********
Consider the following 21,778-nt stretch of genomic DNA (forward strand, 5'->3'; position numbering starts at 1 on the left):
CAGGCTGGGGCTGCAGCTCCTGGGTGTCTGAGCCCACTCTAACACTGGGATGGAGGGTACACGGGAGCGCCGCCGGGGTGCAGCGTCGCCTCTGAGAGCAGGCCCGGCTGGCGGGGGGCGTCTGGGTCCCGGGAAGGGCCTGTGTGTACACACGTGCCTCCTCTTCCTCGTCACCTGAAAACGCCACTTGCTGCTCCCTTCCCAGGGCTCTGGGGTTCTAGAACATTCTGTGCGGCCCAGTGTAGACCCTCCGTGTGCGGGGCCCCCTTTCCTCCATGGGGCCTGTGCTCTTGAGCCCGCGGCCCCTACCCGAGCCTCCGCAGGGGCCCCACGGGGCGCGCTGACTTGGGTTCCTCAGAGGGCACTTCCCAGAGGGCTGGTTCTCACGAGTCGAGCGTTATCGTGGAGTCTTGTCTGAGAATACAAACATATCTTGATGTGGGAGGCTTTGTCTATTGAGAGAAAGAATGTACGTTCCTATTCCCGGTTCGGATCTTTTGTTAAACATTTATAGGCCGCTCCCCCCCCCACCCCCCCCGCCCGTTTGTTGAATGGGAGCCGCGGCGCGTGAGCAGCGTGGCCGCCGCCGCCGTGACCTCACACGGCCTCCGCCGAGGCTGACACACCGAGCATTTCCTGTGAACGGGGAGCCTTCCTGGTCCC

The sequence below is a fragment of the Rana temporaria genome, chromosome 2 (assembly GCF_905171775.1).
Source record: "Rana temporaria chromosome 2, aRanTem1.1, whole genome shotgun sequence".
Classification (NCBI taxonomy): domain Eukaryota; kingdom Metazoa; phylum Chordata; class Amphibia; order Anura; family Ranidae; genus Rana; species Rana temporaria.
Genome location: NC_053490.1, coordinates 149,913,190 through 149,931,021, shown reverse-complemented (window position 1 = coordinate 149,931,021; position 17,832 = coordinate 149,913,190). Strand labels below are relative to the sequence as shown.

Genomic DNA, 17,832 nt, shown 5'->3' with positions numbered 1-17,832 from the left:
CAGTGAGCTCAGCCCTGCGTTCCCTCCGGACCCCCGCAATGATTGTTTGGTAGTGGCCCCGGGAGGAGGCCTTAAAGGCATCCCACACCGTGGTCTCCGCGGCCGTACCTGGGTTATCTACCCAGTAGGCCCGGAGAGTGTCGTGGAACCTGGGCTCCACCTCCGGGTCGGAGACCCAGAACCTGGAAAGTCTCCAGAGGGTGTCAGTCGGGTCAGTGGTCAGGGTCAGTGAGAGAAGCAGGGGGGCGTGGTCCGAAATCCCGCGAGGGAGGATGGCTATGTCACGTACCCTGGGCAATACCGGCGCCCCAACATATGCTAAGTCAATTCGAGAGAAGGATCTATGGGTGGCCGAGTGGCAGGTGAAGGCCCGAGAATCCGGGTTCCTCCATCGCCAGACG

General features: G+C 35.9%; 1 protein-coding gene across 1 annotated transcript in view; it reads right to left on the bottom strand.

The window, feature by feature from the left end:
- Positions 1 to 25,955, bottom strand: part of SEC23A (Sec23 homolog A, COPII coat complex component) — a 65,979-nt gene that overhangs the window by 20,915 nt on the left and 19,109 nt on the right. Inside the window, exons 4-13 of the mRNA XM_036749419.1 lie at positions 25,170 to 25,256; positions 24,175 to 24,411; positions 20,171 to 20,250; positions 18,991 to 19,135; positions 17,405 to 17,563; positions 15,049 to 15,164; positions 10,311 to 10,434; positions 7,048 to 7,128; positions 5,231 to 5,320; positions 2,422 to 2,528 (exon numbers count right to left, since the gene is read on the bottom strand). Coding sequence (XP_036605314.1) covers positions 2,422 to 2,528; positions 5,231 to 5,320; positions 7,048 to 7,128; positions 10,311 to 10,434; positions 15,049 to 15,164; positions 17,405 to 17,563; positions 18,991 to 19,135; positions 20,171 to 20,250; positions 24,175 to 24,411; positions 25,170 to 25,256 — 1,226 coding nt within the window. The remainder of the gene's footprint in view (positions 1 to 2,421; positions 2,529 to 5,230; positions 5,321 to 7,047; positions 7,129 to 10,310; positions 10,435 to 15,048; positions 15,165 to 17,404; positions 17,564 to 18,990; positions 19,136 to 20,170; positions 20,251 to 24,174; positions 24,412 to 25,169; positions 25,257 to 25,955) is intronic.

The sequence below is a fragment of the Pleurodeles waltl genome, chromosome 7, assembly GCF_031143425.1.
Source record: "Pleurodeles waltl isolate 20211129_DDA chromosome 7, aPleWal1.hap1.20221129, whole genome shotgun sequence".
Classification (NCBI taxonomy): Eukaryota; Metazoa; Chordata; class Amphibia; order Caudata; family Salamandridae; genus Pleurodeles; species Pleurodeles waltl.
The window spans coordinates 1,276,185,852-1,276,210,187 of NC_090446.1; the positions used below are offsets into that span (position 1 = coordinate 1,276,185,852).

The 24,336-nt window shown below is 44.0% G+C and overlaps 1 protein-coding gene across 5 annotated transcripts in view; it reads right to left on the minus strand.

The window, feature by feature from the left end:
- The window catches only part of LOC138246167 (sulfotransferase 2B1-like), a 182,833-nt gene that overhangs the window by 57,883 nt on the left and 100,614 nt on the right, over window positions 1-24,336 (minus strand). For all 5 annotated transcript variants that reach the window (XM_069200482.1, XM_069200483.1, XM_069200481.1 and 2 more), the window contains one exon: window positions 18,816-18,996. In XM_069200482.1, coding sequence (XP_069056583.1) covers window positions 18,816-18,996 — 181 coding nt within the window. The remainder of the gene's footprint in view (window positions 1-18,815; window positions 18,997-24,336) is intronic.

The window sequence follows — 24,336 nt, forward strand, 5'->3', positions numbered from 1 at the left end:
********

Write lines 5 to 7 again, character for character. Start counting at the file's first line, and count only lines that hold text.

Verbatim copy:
Classification (NCBI taxonomy): domain Eukaryota; kingdom Metazoa; phylum Chordata; class Amphibia; order Anura; family Ranidae; genus Rana; species Rana temporaria.
Genome location: NC_053490.1, coordinates 149,913,190 through 149,931,021, shown reverse-complemented (window position 1 = coordinate 149,931,021; position 17,832 = coordinate 149,913,190). Strand labels below are relative to the sequence as shown.

Genomic DNA, 17,832 nt, shown 5'->3' with positions numbered 1-17,832 from the left: